Like James, Jeff Healey is now winning accolades from established blues artists, people who are his own heroes. Along with Vaughan and respected blues musician Albert Collins, blues giant B. B. King has sung his praises. King first met Healey backstage after a Vancouver concert that the blues legend gave in 1986. King agreed to listen to the teenager’s guitar-playing for five minutes and wound up staying for an hour and a half. And Healey has continued to mesmerize his listeners with his music, which is steeped in the 1960s blues and rock traditions of Eric Clapton and Jimi Hendrix. Sitting with his electric guitar across his lap, Healey has the unorthodox habit of keeping all his left-hand fingers, including his thumb, on the fret board. In fact, his thumb also performs fluid slides and anguished note-bending—normally requiring a guitarist’s most dexterous fingerwork. “Whatever way is comfortable is all right,” Healey said in an interview, “as long as what comes out is coherent.”
On his surprisingly confident debut album, Healey is more than coherent in the blues language—he is fluent. Bom with eye cancer, Healey, who lost his sight by the age of 1, demonstrated a facility with music as a threeyear-old, when his fireman father and his housewife mother bought him his first guitar. An interest in the jazz of Louis Armstrong and Bix Beiderbecke encouraged him to join the high-school band, and in 1983 and 1984, Healey was chosen an all-star at the Canadian Stage Band Festival. Then, he said, peer pressure led him away from jazz. He added: “After a certain point, that sort of thing wasn’t hip, so I started listening to Jimi Hendrix and Led Zeppelin. Then I realized that something must have come before that and so I discovered people like B. B. King, Elmore James and Buddy Guy.” His music encompasses all of those styles. In fact, Healey owns a collection of more than 10,000 vintage jazz and blues 78s. But now, in concert, Healey has begun imitating Hendrix and playing the guitar while holding it behind his head—and even plucking out notes with his teeth.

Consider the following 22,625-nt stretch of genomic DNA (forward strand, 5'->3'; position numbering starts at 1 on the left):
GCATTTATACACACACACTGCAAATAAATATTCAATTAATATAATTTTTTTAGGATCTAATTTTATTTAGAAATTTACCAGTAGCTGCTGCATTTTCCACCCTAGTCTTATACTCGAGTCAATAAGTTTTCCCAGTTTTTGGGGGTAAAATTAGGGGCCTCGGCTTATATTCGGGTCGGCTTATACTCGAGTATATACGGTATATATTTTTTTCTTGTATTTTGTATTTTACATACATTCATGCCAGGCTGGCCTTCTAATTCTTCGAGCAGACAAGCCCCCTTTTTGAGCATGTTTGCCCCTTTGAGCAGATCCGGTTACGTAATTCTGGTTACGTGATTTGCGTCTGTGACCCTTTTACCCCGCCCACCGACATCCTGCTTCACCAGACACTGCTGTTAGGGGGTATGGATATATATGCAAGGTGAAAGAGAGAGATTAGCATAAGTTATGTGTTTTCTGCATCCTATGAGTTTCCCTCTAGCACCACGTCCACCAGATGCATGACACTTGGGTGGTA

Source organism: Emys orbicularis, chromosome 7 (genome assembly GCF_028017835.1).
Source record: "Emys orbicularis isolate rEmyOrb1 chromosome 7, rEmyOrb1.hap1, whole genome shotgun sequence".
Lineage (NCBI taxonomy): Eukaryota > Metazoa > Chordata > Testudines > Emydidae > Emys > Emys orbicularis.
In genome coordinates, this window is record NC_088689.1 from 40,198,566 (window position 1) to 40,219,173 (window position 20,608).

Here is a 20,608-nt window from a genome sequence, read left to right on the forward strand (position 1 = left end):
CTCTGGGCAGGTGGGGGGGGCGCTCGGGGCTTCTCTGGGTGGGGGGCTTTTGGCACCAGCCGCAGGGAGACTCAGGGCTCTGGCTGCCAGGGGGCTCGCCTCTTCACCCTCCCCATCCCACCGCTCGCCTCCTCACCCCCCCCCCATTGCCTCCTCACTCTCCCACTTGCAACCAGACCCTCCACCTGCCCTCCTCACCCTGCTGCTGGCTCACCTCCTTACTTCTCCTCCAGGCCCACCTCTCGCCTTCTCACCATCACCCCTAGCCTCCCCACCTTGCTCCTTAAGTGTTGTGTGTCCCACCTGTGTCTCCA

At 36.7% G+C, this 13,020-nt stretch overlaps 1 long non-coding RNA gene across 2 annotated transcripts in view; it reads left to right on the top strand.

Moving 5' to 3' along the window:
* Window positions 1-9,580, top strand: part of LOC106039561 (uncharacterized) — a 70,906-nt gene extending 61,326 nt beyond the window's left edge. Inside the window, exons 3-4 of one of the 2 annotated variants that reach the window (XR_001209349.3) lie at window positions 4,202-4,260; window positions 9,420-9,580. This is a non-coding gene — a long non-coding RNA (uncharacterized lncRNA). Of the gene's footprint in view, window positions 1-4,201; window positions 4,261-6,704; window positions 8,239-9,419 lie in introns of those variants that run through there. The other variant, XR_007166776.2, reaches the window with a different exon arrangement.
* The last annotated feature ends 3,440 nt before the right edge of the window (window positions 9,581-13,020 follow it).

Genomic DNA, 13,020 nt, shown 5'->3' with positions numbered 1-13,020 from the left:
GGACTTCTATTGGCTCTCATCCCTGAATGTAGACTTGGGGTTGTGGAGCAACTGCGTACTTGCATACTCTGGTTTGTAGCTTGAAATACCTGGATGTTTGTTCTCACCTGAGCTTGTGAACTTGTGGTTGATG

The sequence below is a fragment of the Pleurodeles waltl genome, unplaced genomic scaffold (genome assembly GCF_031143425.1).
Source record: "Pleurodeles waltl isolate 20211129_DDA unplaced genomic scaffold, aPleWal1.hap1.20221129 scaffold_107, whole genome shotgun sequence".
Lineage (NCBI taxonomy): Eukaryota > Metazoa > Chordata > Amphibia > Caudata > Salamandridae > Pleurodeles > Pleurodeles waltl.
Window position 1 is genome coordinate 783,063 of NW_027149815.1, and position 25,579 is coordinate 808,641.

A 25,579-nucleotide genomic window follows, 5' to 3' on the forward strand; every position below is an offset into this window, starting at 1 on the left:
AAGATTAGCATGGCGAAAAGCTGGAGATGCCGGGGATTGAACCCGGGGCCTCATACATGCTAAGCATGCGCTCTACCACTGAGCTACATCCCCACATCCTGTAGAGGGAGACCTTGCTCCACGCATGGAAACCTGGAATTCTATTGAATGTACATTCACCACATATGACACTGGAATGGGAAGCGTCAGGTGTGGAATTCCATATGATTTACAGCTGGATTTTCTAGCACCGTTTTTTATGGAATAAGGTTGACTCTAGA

Such musical skills and showmanship led New York City-based Arista Records to sign Healey and his band—drummer Tom Stephen and bassist Joe Rockman—in 1987. Label president Clive Davis, the industry veteran behind such stars as Dionne Warwick and Whitney Houston, has taken a strong personal interest in the Toronto guitarist. And after recording his debut album, Healey experienced the kind of good fortune that has come James’s way. A copy of a Healey video wound up in Hollywood and led to both a sound-track album and an acting part in Road House, a movie starring Patrick Swayze tentatively scheduled for release next February. Healey’s character is a musician friend to Swayze, who plays the bouncer in a nightclub. Despite the acting break, Healey insists that his future lies in music.
The future for both Healey and James seems assured. Their albums, with major-label backing, are primed for worldwide release. And while Healey is about to embark on a European tour with his band, James is considering one. Neither guitarist, despite his devotion to the blues, is content to perform for a strictly blues-loving audience. Said James, who dedicated his album to musical pioneers including Robert Johnson: “I want to take all those influences and become an international success. I want to keep my options open.” Unlike Johnson—and his fabled, unholy pact—James and Healey are blues guitarists who are determined to succeed on their own terms.